Destruction of tropical forests driven by corporate greed

August 6th, 2008 - 4:17 pm ICT by IANS  

Washington, Aug 6 (IANS) The sharp increase in deforestation by the corporate world is also providing environmentalists with clear targets that can be pressurised to be more responsive to ecological concerns, according to a study. Hence, the shift from poverty-driven to industry-driven deforestation also offers new opportunities for conservation, according to William Laurance of the Smithsonian Tropical Research Institute, Panama, co-author of the study.

“Rather than being dominated by rural farmers, tropical deforestation is increasingly driven by major industries - especially large-scale farming, mining, and logging,” said Laurance. “Although this trend is pretty scary, it’s also much easier to target a handful of global corporations than many millions of poor farmers.”

The United Nations estimates that some 33 million acres of tropical forest are destroyed each year; but these numbers mask a transition from mostly subsistence-driven to mostly corporate-driven forest destruction, said R.A. Butler and Laurance, both co-authors.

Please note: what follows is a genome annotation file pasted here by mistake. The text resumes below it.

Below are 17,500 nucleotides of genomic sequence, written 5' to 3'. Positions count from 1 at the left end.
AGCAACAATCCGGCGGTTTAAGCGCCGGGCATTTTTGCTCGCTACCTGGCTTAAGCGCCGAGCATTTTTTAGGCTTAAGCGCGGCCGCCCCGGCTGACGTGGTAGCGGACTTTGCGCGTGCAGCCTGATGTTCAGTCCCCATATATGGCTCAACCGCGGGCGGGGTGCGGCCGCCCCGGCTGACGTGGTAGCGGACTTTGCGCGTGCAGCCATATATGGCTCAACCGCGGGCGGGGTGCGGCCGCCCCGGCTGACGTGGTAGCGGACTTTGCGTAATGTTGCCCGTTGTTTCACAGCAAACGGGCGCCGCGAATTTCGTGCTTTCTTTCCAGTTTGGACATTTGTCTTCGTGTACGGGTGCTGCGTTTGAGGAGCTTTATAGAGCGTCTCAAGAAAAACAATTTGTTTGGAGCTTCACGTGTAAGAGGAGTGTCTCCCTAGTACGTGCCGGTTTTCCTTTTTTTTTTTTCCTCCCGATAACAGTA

A global financial market and a worldwide commodity boom are creating conditions ripe for corporate exploitation of the environment. Surging demand for grain, driven by the thirst for biofuels and rising standards of living in developing countries, is also fuelling this trend.

“Green groups are learning to use public boycotts and embarrassment to target the corporate bad guys,” said Butler. “And it works - we’re already seeing the global soy, palm oil, and timber industries beginning to change their approach. They’re realising they can’t run roughshod over the environment - it’s just too risky for them.”

“In addition, some massive financial firms, including Goldman Sachs, JP Morgan Chase, Citigroup, and Bank of America, have altered their lending practices after coming under fire from environmentalists,” said Butler.

“Environmental groups are using carrots as well as sticks,” said Laurance. “Many multinational corporations are developing greener products because they’re more profitable. For example, the market for eco-friendly timber products is expected to be worth tens of billions of dollars in the US by 2010.”

These findings will appear in the September issue of the Trends in Ecology & Evolution.

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